The People's Tribune

Homes To Be Built Inside Bowling Green Prison

A new initiative calls for houses to be built inside the Northeast Correctional Center at Bowling Green and sold throughout the area.

The Aspire Partnership Prison Homes Program, which has been in the works for several years, is an effort of the not-for-profit North East Community Action Corporation (NECAC) and the Carpenters District Council of Greater St. Louis Joint Apprentice Program.

Plans were announced during the Tri-State Housing Summit hosted by NECAC and its regional partners June 8 in Quincy, Ill. More than 100 business people, government representatives, residents and other stakeholders heard about housing initiatives taking place in the three states.

Ron Tierney, coordinator of the Carpenters’ Joint Apprentice Program, said the union and NECAC are working with the Missouri Department of Corrections to begin Aspire.

“We’re in the infancy stage, but hopefully very soon we’ll start rolling these (homes) out of the correctional facility,” Tierney said.

The completed houses would be a little over 500 square feet and would be available for purchase for around $45,000. A foundation, utility hookups and transportation would be an additional cost.

The Carpenters Union and its apprentices would oversee construction, expected to take a little more than a month each. NECAC would offer homeownership classes to buyers and oversee sales. The finished homes would be trucked to the purchaser’s site. NECAC developed Aspire based upon a similar program in South Dakota. Details are still being worked out and a timeline for the start of construction has not been set.

“This program will create a circle of success,” said NECAC Deputy Director for Housing Development Programs Carla Potts. “People will be able to buy quality homes for a low price, inmates will learn a skill that will help them get a job once they’re out of prison and Carpenters Union apprentices will develop their abilities.”

Iowa also is interested in Aspire. Dan Clark, director of the state’s prison industries, said Iowa hopes to fund the program at the correctional facility in Newton. Homes there would be 1,000 to 1,200 square feet. Funding will be considered by state lawmakers next year “There’s a severe need for workforce housing,” Clark said.

Other partners in the summit were the Two Rivers Regional Council of Quincy and the Southeast Iowa Regional Planning Commission of Burlington. NECAC organized the first summit in 2005.

Keynote speaker Elizabeth Hollins, senior director of the Midwest Region for NeighborWorks America, praised regional partnerships that have helped create more housing opportunities.

“Partnership, innovation, adaptability, impact – these words describe NECAC, the Tri-State partnership and NeighborWorks America,” Hollins said. “Together, we will continue to make a difference every day in the lives of the people and the communities we serve across the Tri-State Region, and across the country. Thank you for all that you do as we continue to create a more vibrant and prosperous future for our communities.”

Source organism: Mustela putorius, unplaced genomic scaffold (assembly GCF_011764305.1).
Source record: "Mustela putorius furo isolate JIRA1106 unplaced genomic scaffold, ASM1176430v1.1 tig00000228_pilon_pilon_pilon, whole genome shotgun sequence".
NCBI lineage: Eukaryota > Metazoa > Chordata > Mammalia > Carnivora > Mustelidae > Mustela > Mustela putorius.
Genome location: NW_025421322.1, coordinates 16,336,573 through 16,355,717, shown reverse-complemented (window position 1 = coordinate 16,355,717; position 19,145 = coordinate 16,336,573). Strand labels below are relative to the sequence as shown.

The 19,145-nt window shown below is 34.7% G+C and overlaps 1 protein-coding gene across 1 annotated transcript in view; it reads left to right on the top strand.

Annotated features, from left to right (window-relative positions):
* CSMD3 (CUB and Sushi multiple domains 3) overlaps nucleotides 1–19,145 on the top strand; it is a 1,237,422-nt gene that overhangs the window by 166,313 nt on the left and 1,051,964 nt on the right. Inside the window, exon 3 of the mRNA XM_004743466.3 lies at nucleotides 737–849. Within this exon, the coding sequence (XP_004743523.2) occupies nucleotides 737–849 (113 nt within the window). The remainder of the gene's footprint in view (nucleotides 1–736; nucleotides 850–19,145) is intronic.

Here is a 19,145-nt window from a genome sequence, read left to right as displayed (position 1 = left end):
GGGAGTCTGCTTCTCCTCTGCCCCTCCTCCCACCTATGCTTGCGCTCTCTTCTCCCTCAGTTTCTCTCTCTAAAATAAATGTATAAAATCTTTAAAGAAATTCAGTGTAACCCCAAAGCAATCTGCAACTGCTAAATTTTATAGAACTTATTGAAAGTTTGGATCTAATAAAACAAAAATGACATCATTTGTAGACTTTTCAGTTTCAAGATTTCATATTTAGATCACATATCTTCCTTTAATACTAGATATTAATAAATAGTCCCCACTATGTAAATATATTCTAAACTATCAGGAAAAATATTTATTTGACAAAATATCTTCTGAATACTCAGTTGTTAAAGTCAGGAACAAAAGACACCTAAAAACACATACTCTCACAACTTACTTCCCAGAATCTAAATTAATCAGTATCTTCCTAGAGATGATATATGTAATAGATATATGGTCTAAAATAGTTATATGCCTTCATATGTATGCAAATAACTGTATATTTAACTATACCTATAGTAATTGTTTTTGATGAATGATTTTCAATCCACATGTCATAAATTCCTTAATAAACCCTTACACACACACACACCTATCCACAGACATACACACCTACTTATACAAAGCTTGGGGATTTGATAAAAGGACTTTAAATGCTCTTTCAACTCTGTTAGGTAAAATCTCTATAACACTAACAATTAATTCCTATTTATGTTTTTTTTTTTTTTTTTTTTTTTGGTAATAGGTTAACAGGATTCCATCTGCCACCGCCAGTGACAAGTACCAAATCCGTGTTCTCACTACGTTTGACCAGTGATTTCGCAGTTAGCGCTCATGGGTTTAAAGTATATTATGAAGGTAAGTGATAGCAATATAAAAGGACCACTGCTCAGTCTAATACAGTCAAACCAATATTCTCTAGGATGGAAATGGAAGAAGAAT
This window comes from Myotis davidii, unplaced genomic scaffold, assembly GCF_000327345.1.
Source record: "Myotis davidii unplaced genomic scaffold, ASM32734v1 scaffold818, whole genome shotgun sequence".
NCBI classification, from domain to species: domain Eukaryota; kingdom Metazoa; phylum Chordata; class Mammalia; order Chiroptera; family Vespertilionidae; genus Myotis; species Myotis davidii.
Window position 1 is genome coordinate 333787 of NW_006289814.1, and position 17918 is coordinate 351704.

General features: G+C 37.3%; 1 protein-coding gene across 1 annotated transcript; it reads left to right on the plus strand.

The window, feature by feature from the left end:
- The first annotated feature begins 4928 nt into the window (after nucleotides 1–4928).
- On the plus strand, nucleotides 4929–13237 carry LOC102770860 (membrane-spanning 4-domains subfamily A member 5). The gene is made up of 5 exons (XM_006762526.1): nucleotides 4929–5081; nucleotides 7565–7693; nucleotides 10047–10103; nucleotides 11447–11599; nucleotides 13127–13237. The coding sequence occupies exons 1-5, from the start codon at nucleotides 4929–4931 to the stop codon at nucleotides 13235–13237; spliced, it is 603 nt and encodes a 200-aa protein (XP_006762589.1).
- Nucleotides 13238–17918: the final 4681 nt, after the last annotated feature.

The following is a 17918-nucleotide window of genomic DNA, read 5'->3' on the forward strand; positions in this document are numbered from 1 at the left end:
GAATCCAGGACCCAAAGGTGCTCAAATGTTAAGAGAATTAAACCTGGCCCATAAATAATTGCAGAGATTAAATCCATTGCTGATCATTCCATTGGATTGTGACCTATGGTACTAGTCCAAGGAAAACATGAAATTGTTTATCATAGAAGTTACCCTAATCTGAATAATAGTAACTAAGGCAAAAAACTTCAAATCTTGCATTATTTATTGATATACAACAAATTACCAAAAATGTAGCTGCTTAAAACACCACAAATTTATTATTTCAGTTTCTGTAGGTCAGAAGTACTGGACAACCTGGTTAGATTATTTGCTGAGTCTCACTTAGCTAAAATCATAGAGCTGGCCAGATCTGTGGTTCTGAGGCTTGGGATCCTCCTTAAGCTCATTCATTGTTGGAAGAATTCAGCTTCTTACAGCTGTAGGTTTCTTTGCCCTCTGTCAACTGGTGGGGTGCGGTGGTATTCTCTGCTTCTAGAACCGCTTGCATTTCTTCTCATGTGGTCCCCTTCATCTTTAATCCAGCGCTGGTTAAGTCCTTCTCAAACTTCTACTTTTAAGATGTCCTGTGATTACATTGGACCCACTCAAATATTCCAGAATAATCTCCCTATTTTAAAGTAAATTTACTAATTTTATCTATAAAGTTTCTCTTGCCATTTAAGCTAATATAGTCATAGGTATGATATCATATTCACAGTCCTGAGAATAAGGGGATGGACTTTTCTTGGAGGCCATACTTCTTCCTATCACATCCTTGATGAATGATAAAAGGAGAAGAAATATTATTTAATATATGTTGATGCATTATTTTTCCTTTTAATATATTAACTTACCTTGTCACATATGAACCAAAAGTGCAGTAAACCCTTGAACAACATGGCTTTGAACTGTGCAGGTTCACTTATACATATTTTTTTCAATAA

Bob Reeder of Rural LISC (Local Initiatives Support Corporation) announced the not-for-profit organization is developing a financing mechanism for the Healthy Homes Program, which would pay for removal of contaminants such as asbestos and lead paint from older housing.Reeder said that since 2015, Rural LISC has funded $1.3 million of such work at 88 homes, and is looking to expand by seeking more regional partners. NECAC administered a similar program several years ago.

“Our mission and our commitment is to make sure that everyone in the communities we serve has access to safe housing,” Reeder said.

Other speakers were Jeremy Oshmer of Two Rivers; NECAC President and Chief Executive Officer Don Patrick; Sara Hecox of the Southeast Iowa Regional Planning Commission; NECAC Homeownership Programs Director Alicia Lopez; Maureen Kahn, president and chief executive officer of Blessing Health System in Quincy; and City of Quincy Planning and Development Director Chuck Bevelheimer. Opening remarks were given by former Quincy Mayor Chuck Scholz, a member of the Tri-State Development Summit steering committee. Housing is a task force of the larger group.

“We may not always see it or realize it, but our work does wonders in people’s lives,” Patrick said. “For that reason, we cannot abandon the task we’ve started. We have an obligation to our neighbors and friends throughout the region to leave the Tri-States better for the generations to come. The partners of the Tri-State Housing Summit are already proven winners. By building upon our successes, we can create even better neighborhoods and communities.”

Kahn said the connection between housing and health is obvious, and that hospitals are very interested in programs that can promote healthier living.

We take this very seriously and we always looking at what we can do,” she said. “Housing is a great area for public-private partnerships.”

Scholz praised the housing task force and the spotlight it has put on regional cooperation in improving housing quality.

“Thanks to all of you for making more housing opportunities available in the Tri-State area,” he said.

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